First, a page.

Why is Imam al-Hasan ibn 'Ali not included in the list of Ismaili Imams?
The Nizari Isma‘ilis do not include the name of al-Hasan ibn ‘Ali in their list of Imams which has led some people to conclude that al-Hasan is not accepted as an Imam in Nizari theology. In reality, al-Hasan ibn ‘Ali is regarded as an Imam by the Nizaris but with a minor difference: al-Hasan is understood to be an Entrusted Imam or Trustee Imam (al-imam al-mustawda) as opposed to a Permanent Imam (al-imam al-mustaqarr), the latter position belonging to his brother al-Husayn ibn ‘Ali. The Nizari list of Imams only includes the names of the Permanent Imams and not the Entrusted Imams.
The difference between the Entrusted Imam and the Permanent Imam is that the Entrusted Imam is a brother or cousin of the main genealogical line of the Imams who holds the rank and authority of Imam for a temporary period and the Imamate does not permanently dwell among the Entrusted Imam’s descendants. The Permanent Imam is the hereditary Imam who inherits the Imamate from his forefathers and transmits it to his descendants. The Entrusted Imam is only appointed in special circumstances and is usually the brother or cousin of the Permanent Imam. This is all according to the teachings of Imam al-Mu'izz and repeated by later Ismaili Imams and Da'is.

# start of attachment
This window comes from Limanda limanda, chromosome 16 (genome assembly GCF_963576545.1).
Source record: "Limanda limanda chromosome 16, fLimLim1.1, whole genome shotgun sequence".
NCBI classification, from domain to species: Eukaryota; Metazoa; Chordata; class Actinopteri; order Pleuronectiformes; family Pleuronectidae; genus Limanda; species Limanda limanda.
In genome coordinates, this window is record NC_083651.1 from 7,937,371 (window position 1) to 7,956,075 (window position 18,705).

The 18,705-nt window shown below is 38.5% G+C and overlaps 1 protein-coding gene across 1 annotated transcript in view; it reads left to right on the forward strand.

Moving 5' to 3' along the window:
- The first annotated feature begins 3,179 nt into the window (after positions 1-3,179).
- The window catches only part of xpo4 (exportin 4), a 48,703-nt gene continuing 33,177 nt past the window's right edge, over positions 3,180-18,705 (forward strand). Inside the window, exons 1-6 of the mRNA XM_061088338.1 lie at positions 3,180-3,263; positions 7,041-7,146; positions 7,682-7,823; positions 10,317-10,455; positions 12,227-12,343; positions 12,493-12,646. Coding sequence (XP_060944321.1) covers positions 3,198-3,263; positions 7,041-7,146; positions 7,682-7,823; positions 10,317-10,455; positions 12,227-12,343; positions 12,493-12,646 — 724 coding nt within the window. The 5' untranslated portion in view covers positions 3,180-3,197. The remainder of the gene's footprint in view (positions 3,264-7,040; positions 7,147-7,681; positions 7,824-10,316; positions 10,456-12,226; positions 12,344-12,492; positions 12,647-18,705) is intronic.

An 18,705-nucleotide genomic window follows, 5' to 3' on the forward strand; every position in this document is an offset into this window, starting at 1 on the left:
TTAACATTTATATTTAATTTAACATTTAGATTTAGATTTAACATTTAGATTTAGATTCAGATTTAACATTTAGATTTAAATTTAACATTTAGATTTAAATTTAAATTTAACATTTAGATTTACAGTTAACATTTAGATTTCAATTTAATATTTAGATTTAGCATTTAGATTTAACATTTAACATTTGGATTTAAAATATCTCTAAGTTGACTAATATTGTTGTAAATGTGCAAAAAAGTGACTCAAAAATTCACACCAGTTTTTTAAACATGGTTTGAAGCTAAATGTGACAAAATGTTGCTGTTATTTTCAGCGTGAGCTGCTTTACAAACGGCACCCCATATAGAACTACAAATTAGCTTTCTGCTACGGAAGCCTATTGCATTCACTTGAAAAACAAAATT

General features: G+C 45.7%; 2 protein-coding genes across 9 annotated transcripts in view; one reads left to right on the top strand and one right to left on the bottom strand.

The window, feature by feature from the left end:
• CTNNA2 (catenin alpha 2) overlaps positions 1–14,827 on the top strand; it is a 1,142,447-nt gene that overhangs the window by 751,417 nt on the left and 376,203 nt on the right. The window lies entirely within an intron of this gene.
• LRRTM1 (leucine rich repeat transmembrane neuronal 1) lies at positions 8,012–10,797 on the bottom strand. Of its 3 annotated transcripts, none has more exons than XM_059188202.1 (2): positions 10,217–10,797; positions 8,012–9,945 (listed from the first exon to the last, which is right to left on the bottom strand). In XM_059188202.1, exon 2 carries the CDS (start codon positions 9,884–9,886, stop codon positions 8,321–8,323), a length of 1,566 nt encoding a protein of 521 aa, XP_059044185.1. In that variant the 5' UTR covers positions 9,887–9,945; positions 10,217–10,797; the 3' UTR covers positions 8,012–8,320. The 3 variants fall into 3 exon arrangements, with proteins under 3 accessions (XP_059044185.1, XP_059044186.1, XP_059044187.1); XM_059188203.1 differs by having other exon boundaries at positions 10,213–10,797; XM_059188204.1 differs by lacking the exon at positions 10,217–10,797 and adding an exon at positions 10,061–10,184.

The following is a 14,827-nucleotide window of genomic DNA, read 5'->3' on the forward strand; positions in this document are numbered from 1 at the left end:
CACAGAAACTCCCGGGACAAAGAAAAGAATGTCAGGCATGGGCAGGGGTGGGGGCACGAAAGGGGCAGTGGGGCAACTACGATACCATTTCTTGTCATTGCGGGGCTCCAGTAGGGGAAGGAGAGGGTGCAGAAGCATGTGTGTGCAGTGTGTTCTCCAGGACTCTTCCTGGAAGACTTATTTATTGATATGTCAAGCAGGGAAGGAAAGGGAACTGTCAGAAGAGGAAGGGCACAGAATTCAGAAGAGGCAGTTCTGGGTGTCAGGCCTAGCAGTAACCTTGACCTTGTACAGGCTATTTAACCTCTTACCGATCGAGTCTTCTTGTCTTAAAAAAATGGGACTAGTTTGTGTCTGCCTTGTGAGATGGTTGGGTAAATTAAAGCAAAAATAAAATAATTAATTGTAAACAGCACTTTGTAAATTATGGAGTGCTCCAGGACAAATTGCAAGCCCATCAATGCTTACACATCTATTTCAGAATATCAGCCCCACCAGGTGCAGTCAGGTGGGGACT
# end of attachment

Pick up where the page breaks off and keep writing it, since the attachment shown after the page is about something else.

When there is an Entrusted Imam, the Permanent Imam remains silent (samit) although he is the source of authority (amr) of the Entrusted Imam who acts on his behalf. Thus, Imam al-Hasan was an Entrusted Imam as he held the authority and rank of Imamate after Hazrat ‘Ali and then bequeathed it to his brother Imam a-Husayn who then transmitted the Imamate in his progeny. On a similar note, the Prophet Muhammad, during his mission, was the Entrusted Imam in his time while Imam ‘Ali ibn Abi Talib and his forefathers were the Permanent Imams.
In Nizari Isma’ilism, al-Hasan ibn ‘Ali also holds the rank of pir or supreme hujja which is the rank in the Isma’ili hierarchy (hudud) second only to the Imam himself. This has led some to confuse the positions of Entrusted Imam and pir or simply deny that al-Hasan was an Imam altogether. In reality, al-Hasan was both an Entrusted Imam and a pir (supreme hujja) and this is perhaps why the Nizari Isma‘ili Ginans, the Asal Du’a (Old Du’a) and the farmans of Imam Sultan Muhammad refer to al-Hasan as ‘Pir Imam Hasan’.
Shafique Virani, The Isma‘ilis in the Middle Ages, pp. 83-85